venerdì 26 giugno 2015

Still a long absence but this time we write on the blog more motivated than ever!

I didn't want, but I find myself once again to apologize for the long absence from the blog. So many things have happened to me: I took a degree, I adopted an extraordinary puppy dog and I lived many adventures. And I went through all this to get back to writing in the blog even more motivated than before because every experience I do brings me back to which is and will always be my greatest passion: the tea ceremony!

Now, fortunately, I have a lot of free time and I decided to use him to dedicate every day to a different tea ceremony.
Of course chanoyu will have several days dedicated, otherwise it would be impossible to resist!

On Friday it's the round of the Japanese tea ceremony and today I did practice for the first time, & nbsp; with a typical summer temae inaugurating my new tana (a special tea ceremony forniture) with the appropriate space for the use of hira kensui (a kensui - container of dirty water - flat and wide).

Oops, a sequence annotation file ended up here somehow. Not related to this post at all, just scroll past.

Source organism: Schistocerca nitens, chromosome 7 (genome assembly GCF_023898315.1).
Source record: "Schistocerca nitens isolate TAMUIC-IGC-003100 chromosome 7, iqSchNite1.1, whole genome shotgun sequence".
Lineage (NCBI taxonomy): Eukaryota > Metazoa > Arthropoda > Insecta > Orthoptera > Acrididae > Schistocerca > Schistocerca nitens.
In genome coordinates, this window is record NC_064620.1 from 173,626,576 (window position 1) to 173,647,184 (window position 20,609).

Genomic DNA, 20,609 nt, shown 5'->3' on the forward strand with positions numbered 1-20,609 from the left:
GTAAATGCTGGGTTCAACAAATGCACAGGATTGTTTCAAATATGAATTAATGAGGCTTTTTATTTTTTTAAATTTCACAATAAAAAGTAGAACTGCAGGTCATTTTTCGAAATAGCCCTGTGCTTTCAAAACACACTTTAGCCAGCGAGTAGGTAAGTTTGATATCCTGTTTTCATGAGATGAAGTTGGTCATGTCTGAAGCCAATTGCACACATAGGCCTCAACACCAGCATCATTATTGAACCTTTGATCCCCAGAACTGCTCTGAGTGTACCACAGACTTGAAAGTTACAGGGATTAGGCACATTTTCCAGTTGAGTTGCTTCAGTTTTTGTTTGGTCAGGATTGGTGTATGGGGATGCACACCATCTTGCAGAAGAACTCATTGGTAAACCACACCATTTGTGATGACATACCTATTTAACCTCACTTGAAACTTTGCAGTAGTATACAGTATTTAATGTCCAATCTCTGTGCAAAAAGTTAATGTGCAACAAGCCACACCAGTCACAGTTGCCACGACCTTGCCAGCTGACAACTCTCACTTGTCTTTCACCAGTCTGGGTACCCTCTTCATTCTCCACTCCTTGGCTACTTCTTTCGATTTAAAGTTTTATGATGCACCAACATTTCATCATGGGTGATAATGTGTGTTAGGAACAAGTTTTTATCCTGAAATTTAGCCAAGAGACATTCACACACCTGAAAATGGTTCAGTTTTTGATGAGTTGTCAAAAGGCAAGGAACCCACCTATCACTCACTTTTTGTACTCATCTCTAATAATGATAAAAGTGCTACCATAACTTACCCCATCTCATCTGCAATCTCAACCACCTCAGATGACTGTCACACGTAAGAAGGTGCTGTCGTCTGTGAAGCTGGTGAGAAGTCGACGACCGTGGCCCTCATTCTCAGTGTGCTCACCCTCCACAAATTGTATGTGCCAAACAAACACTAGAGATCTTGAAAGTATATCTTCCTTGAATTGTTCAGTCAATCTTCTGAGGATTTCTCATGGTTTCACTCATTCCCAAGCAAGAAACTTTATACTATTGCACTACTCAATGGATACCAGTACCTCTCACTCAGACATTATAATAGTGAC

I also inaugurated the new location for the summer tea ceremonies: a wonderful roof terrace with panoramic views on all sides. Later also I put the photo of the location that is truly stunning.
Mitsusashi is an adaptation of an Italian vessel similar to analogues used in the Japanese tea ceremony.

This type of temae provides koicha run to usucha without the usual pause that normally divides them.
On this occasion I used a natsume (tea container) in black lacquer with bamboo design and dew drops.
Chawan (the bowl where you can drink tea) is one of my favorite summer cups, while futaoki (ladle rests) is part of the collection of futaoki loved by Sen no Rikyu .
The photo below shows the arrangement of the tools at the end of the ceremony: you must mentally divide the upper part of the shelf top in three parts and bottom in four and place hishaku (ladle for water) so that it has the mouth on the intersection between the first and second upper space and the lower end of the handle in the intersection between the third and fourth.
The last photo shows the disposal instead (guest side) of the main four tools that are viewed during Haiken.
I leave you in company of the photos and ... good matcha at all!

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